Originally Posted by Martycool007
With all due respect sir, comparing the pro-audio world to the consumer based "HiFi" world is kind of an apples to oranges comparison. In the pro-audio realm there are many different pieces of equipment that are in the signal chain at any given time. Engineers are manipulating various elements of the recordings and modifying the musical tracks for many various reasons. In the consumer based "HiFi" realm, all we have to do is play bank the track that has already undergone the mixing and mastering stages. I am not the best at explaining what is going through my head, I just want to say that this:
Last year some buddies and myself decided we were going to do a blind amplifier comparison at my buddy Shawn's HIFI store. We did this after hours and between my buddy Shawn's McIntosh (monster $10,000 monoblocks!) , my buddy Don's Parasound Halo (can't remember the model) and my Behringer iNuke amplifiers. We had another guy do the switching who was not involved in the test. We had Shawn, Don, myself and several of his installers all sitting in the listening section. It was the equivalent of a somewhat scientific double blind test. We put money down on this test. Shawn said that he could easily pick the McIntosh, and Don and I were of the opinion that he could not.
Now I am not going to wade through all of the fine details, but just want to say that these were all level matched, and a/b tested with the amplifiers being behind us so that we could not see.
Bottom line results were that no one could pick the McIntosh from the iNuke, nor the Parasound.
If we want to converse like adults, we should first agree that if one is to compare amplifiers of equal output in a "blind test", lets concede that we're not talking/comparing "loudness" or "watts", but instead comparing overall sound quality.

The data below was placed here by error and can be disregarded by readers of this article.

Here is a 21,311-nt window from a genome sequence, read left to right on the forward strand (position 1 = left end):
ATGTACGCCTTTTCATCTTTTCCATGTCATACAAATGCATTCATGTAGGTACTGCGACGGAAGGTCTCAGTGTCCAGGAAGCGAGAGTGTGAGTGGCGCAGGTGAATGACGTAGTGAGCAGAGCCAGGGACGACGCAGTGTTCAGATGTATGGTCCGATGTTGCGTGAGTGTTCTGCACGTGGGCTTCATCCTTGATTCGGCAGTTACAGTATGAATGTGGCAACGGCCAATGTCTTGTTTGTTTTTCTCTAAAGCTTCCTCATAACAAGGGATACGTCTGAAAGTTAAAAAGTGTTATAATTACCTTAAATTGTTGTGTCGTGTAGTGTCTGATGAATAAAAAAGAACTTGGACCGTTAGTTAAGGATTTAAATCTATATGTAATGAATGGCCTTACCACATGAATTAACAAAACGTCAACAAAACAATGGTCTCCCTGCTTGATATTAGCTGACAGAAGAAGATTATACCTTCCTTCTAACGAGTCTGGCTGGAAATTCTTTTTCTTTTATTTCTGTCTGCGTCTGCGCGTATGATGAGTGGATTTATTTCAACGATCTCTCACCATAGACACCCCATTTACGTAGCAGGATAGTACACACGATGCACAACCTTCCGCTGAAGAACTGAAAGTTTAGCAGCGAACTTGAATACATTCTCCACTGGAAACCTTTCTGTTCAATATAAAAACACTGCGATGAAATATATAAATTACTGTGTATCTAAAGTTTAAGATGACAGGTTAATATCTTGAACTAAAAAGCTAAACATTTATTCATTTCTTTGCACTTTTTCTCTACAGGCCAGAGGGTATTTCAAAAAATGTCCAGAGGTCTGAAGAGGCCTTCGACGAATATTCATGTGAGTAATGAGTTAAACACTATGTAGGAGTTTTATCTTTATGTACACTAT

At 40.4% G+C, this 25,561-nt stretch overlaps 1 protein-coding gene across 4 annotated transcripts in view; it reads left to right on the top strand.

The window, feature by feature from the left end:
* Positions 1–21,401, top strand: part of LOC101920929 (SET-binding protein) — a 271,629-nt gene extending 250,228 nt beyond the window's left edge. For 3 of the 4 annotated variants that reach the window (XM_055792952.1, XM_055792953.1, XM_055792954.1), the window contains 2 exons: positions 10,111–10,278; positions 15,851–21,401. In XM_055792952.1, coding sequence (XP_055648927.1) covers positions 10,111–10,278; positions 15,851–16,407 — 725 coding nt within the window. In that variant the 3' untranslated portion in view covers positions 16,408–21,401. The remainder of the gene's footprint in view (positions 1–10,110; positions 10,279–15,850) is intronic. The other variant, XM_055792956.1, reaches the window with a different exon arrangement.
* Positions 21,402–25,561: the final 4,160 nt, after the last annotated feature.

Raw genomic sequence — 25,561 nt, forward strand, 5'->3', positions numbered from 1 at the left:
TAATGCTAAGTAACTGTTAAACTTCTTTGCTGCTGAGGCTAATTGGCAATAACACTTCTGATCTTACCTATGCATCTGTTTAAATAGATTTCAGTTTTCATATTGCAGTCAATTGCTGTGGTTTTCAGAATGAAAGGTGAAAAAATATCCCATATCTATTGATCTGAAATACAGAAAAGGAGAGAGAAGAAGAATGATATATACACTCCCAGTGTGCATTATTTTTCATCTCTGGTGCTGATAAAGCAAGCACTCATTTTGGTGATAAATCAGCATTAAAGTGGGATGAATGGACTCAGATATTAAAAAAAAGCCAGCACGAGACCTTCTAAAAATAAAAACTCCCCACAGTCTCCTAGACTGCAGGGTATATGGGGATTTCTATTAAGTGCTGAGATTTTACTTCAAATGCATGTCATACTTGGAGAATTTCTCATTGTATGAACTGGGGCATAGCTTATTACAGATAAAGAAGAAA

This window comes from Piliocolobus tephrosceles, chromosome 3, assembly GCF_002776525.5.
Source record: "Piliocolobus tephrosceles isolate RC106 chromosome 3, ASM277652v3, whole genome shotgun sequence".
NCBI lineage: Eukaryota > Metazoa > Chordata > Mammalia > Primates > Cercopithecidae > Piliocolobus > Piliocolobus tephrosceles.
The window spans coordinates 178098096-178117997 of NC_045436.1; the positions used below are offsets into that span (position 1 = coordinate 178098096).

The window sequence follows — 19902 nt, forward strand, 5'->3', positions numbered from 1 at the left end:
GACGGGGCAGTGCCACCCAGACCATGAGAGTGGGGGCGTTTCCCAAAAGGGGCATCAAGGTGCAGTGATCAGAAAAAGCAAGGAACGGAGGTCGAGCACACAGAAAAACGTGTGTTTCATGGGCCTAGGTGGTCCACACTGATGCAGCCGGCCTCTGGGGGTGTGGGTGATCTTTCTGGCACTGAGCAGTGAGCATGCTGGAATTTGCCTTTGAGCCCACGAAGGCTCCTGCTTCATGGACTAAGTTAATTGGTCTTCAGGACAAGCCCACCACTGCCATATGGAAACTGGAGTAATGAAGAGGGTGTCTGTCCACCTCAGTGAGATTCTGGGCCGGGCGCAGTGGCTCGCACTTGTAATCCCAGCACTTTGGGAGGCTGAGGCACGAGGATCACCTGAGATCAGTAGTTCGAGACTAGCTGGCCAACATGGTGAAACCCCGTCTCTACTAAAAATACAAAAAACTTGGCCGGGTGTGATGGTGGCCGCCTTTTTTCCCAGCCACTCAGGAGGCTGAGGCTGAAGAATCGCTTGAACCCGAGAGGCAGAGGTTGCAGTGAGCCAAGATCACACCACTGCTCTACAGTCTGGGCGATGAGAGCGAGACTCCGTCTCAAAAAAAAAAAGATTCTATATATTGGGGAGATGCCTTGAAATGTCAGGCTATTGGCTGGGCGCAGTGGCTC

If the test is done systematically (as any test should), the results will be conclusive.
If the test is done in a nonsensical manner (different pieces of music at different volumes, randomly switching amplifiers), then the results will also be nonsensical and inconclusive, as there will be no possible way of making a comparison.
Often used, common sense measures in amplifier comparisons, (which I'm sure your engineer used in order to make this test worthy of quoting) are-
1- Use only one audio sample (song or piece of music).
2- Keep this sample at the same volume throughout the testing.
3- Swap the amps at least 6 times, in the same order-
1'st time- McIntosh, Parasound, Behringer.The listeners mark down which one they thought sounded best.
2'nd time- McIntosh, Parasound, Behringer. The listeners mark down which one they thought sounded best.
4- Perhaps run the test a third time.
For the test to be conclusive, the listeners should know that the amplifiers are in the same order each time (so that a comparison can be made).
Obviously, the listeners should not know which amp is being played, or in what order.
If you run through the test this way, I'm really not sure why it would be that difficult to tell which amp you like best/sounds the best.